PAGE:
• The “testInstance.parent” crash is fixed when the parent is a fragment or another special node.
  • It is easy to discover the “forwardRef()” components using the test renderer traversal methods.
  • All the Shallow renderer now ignores “setState()” updaters are now ignored by Shallow renderer which is returned undefined or null.

4. React ART

  • The reading context is fixed and is provided from the React DOM’s managed tree.

5. React Call Return

  • It is not included currently as it was affecting the total bundle size.
  • Further, the API wasn’t good enough.

6. React Reconciler (Experimental)

  • The “new host config shape” doesn’t use different nested objects and is flat.

7. React.unstable_Profiler

  • It is one of the experimental components added in React v16.4.0. It is added to fix the possible bugs and to measure the application performance.

Also Read: How to make React development faster?

Pointer events

Pointer events are hardware-agonistic and can handle different input devices like touch, stylus, mouse, etc. Pointer events have removed the requirement for different implementations for different devices. Further, the cross-device pointers are easier to authorize using pointer events. These are similar to the mouse events like mouse up, mouse down, etc.
Coming down to the API, the pointer events work like the other event handlers. It is easy to add pointer events as attributes to React components lifecycle. These are passed as a callback that accepts the event. The events are processed inside the callback.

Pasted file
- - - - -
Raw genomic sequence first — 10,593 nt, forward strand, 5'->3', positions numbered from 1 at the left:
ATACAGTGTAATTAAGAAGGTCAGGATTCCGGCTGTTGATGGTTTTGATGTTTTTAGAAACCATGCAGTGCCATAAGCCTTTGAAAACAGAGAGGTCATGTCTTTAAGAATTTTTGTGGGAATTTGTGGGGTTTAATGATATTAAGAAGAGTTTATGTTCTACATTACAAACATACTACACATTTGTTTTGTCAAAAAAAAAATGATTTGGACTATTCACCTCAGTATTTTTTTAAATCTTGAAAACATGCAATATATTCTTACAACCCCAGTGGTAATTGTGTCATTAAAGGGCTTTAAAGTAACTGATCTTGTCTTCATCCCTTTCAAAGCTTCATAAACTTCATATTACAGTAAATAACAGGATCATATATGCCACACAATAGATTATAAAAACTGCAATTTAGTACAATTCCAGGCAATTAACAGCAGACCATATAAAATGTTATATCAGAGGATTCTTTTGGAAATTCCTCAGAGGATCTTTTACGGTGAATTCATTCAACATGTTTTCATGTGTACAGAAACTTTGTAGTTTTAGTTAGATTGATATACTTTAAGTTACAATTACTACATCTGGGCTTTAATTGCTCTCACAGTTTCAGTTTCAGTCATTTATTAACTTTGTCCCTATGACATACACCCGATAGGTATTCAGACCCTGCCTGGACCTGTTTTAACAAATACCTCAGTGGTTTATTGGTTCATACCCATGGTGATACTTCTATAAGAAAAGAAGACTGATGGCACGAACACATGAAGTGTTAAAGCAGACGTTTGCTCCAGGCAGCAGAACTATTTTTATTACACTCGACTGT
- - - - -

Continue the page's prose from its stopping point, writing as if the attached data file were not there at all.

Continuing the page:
What is Pointer events in React v16.4.0?

The key pointer events added to React DOM include:
1. onPointerOut: When the pointer leaves an element or one of its descendants, this event is initiated.
2. onPointerOver: When the pointer passes over an element or one of its descendants, this event is initiated.
3. onPointerLeave: When the pointer leaves an element, this event is initiated.
4. onPointerEnter: When the cursor passes over an element, this event is initiated.
5. onLostPointerCapture: When the pointer is no longer in capture mode for an element, this event is generated.
6. onPointerDown: When the user starts to press and hold down the pointing device, this event is started.
7. onGotPointerCapture: When the pointer is set to capture mode for an element, this event is launched.
8. onPointerCancel: When the user aborts the pointer operation, this event is set off.
9. onPointerMove: When the user moves the pointing device, this event is started.
10. onPointerUp: When the user lets go of the pointing device, this event is initiated.